Written by Ryan DeMarco
I know a good amount of readers who were excited hearing of the newly adapted series Preacher coming to AMC. I was given plenty of time to prepare for the series premier and study up on the source material, which is the popular comic series of the same name, written by Garth Ennis and Steve Dillon. However, I went against my urges and held off. I went into the pilot episode blind, and came out excited.
Directed impressively by Seth Rogen and Evan Goldberg, the duo that brought us This Is the End, we are introduced to this chaotic dark fantasy world with a hefty mix of drama, horror, ultra-violent gore and the layer of black comedy that successfully establishes what this series is all about. While the pilot deals greatly with establishing its characters and tone, the first half of the episode felt a little more bogged down with finding a rhythm, especially during establishing scenes, but quickly gets rolling during the second half after the story is more set.
Much of the appeal for this story is figuring out all of the moving pieces, so I will not reveal too much. Truth be told, I’d recommend going in blind as I did. In a small Texan town lives a preacher named Jesse Custer (Dominic Cooper). Taking after his father’s work, he is conflicted as well as haunted from his mysterious past. We’re quickly introduced to a couple new characters such as Harriet O’Hare, or Tulip (Ruth Negga), who appears to be Jesse’s old flame. She comes to Jesse with a job, to which he quickly denies, however she’s not convinced. Then there’s Cassidy (Joseph Gilgun), who is just an ultra violent Irishman with a rather interesting supernatural talent. All three characters begin to come together during a mysterious worldwide phenomenal.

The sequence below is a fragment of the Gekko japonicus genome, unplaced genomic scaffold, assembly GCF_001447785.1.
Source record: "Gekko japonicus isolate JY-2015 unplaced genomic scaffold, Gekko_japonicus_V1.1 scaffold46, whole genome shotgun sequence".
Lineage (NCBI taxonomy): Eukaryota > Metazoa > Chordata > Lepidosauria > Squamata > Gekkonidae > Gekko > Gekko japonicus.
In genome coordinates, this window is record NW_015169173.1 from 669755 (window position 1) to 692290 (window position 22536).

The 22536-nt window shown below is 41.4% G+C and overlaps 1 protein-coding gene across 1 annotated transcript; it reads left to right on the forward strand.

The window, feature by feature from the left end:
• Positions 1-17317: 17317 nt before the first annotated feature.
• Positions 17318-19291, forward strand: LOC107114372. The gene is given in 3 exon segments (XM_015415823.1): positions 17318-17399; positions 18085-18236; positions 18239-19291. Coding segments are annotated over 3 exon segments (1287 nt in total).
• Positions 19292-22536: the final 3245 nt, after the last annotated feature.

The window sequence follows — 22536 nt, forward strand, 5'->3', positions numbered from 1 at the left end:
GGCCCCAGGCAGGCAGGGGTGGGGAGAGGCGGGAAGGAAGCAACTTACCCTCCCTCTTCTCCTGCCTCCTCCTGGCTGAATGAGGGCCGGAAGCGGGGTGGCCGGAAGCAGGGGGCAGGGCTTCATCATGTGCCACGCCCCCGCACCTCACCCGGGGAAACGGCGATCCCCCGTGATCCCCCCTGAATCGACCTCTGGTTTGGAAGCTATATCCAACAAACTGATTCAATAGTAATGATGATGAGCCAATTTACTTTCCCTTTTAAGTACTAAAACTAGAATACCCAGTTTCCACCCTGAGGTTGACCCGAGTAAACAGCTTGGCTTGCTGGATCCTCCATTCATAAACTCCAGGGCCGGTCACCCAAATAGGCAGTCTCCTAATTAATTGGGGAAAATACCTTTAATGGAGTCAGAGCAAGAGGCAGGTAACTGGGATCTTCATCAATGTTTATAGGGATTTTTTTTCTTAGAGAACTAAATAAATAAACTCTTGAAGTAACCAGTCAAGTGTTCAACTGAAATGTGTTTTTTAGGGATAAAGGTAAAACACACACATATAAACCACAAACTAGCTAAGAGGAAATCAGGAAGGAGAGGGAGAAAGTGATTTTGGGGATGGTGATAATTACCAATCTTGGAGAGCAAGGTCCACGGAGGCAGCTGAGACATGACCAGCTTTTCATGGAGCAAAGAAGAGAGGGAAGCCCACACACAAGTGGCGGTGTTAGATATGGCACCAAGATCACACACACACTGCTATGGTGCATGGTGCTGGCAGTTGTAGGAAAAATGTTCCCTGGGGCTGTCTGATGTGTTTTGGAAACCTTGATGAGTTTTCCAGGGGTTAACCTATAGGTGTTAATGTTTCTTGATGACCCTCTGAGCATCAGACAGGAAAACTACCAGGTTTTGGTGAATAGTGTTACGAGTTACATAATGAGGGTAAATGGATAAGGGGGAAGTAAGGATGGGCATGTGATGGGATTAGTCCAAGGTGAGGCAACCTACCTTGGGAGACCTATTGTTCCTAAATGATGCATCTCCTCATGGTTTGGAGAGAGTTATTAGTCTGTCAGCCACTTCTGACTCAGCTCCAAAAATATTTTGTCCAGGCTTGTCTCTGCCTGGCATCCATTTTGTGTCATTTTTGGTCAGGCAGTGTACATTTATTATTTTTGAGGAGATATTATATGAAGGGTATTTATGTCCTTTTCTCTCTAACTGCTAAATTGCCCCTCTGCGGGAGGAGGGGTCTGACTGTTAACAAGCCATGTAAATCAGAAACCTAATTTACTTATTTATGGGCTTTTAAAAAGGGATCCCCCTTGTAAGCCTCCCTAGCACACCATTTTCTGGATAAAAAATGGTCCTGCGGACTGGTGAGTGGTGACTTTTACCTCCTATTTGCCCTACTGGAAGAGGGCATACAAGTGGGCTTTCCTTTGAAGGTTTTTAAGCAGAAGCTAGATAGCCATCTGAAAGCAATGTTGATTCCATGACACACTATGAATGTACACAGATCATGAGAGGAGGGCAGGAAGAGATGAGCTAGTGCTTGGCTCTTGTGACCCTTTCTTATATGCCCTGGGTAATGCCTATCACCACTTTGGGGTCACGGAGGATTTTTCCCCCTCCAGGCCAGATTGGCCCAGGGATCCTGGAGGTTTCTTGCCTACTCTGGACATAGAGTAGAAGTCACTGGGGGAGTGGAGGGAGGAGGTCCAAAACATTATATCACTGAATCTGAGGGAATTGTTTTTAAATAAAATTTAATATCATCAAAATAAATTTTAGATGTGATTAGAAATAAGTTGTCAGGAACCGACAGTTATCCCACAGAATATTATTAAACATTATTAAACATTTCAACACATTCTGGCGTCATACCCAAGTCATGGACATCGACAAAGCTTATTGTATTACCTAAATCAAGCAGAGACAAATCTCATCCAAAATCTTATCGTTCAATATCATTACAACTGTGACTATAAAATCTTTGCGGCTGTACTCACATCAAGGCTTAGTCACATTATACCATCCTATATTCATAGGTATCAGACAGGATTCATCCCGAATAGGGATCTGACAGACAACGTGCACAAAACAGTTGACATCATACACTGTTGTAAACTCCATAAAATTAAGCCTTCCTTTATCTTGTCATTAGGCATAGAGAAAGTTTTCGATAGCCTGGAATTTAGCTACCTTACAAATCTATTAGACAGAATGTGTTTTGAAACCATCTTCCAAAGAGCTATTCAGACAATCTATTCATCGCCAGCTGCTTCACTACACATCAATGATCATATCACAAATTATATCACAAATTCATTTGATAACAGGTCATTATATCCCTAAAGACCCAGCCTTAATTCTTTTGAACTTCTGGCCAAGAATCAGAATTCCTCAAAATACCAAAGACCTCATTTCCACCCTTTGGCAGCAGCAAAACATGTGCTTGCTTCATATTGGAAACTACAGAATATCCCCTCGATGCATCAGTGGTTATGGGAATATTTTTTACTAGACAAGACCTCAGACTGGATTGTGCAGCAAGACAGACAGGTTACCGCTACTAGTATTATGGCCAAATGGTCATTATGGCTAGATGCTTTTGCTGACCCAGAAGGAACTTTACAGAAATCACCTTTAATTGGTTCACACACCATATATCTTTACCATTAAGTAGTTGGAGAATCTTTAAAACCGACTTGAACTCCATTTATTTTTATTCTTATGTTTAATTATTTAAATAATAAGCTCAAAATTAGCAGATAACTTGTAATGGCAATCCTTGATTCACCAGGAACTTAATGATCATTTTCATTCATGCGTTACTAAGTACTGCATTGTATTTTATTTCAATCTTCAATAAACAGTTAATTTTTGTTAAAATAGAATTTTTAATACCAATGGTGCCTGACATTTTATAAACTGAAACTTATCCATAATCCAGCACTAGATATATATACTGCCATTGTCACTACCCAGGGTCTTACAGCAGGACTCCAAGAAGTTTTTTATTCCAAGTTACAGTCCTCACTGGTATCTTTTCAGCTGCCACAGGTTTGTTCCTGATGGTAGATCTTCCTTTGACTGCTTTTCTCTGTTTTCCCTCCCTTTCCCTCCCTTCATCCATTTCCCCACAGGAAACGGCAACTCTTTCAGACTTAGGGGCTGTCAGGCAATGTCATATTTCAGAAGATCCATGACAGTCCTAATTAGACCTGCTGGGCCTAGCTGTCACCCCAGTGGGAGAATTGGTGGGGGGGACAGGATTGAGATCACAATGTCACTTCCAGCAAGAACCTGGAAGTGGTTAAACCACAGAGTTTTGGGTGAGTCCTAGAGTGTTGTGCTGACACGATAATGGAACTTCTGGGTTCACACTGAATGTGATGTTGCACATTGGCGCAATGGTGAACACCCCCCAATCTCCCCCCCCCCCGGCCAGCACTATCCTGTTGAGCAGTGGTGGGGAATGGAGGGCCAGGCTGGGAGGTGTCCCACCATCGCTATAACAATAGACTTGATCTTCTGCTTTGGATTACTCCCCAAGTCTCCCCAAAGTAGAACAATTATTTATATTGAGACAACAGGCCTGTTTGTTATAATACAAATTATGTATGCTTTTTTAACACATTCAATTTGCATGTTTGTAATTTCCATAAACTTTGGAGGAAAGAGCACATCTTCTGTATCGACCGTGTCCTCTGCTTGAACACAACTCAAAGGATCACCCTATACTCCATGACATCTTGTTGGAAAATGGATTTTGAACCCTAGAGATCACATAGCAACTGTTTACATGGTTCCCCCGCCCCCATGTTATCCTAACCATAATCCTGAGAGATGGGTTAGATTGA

One thing is for certain, all three characters are perfectly casted. Especially Cooper and Negga. Cooper, who most will recognize as Howard Stark in the Marvel films and television show, plays a perfect balance of charismatic and nuanced as he constantly deals with his demons while always trying to do the right thing. Cooper successfully brings the right amount of vulnerability to Jesse Custer. He will have no trouble carrying the series. Negga brings an amazing amount of energy as well as charm to her role of Tulip, who also has the best character introduction scenes in recent memory that involves a bazooka made of cans (bazookan?) and an ear of corn.
Overall, Preacher debuts as a series that offers a unique world of sin, redemption, as well as just out of this world craziness. If the opening scene comes off as just silly than Preacher is not for you, otherwise you’ll know what you’re getting yourself into. Rogen and Goldberg do an outstanding job successfully introducing all of the pieces to the story, with some slight flaws, but nothing that diminishes the overall product.